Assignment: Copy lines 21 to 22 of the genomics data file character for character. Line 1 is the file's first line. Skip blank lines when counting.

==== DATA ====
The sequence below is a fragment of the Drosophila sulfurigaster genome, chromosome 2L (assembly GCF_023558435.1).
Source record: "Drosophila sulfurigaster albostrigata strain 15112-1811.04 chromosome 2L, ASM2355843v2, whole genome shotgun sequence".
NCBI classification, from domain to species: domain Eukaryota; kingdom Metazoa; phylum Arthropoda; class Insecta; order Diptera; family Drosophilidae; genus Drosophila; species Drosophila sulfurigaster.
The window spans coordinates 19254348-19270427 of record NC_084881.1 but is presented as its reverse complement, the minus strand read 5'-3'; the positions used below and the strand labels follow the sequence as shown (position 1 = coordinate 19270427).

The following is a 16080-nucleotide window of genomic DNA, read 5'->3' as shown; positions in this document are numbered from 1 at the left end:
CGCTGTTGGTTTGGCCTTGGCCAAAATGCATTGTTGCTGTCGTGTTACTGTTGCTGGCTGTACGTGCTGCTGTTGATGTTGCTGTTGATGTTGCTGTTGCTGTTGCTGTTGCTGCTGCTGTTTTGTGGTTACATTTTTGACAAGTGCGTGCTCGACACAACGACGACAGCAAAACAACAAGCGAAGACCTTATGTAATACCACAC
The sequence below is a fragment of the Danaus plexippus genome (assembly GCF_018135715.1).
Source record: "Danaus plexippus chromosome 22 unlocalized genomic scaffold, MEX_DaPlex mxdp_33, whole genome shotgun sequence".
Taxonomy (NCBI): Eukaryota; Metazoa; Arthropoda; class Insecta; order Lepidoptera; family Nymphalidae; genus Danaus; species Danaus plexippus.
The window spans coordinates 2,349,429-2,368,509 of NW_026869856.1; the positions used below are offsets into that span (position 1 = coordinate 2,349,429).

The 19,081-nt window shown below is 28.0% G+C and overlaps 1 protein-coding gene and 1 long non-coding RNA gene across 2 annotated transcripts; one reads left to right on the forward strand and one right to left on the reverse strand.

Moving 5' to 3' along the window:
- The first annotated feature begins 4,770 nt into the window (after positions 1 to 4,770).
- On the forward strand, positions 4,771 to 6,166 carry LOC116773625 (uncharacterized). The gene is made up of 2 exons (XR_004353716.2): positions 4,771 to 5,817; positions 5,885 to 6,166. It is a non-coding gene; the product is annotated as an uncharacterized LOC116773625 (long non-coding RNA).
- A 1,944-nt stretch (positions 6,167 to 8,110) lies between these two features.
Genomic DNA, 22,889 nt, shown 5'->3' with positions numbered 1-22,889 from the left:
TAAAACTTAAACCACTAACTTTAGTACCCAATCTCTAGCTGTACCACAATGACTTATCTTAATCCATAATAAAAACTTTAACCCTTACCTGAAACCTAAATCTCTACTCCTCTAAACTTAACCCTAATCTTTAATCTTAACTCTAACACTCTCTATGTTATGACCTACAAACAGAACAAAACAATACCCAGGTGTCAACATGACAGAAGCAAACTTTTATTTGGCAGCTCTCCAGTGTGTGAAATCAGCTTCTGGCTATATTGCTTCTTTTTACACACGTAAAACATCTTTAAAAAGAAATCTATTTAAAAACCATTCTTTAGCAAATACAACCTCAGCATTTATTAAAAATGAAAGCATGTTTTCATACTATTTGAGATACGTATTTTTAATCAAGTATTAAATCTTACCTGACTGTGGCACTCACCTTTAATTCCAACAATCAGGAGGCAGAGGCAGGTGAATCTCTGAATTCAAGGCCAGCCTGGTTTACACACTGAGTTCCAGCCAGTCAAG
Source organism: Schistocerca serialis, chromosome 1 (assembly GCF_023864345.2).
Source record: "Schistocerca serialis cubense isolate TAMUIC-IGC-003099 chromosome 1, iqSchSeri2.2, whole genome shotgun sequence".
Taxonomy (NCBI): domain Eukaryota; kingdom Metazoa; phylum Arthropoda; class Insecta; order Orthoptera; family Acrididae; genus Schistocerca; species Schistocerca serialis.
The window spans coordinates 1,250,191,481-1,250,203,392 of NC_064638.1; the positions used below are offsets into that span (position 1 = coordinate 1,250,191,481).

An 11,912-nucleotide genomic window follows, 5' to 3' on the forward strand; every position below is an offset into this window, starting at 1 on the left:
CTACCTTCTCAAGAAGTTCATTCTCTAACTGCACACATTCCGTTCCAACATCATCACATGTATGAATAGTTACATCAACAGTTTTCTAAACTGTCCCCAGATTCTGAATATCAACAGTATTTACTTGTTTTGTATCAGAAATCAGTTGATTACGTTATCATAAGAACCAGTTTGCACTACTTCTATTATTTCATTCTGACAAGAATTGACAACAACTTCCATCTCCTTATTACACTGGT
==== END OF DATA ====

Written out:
The window spans coordinates 1,250,191,481-1,250,203,392 of NC_064638.1; the positions used below are offsets into that span (position 1 = coordinate 1,250,191,481).

An 11,912-nucleotide genomic window follows, 5' to 3' on the forward strand; every position below is an offset into this window, starting at 1 on the left: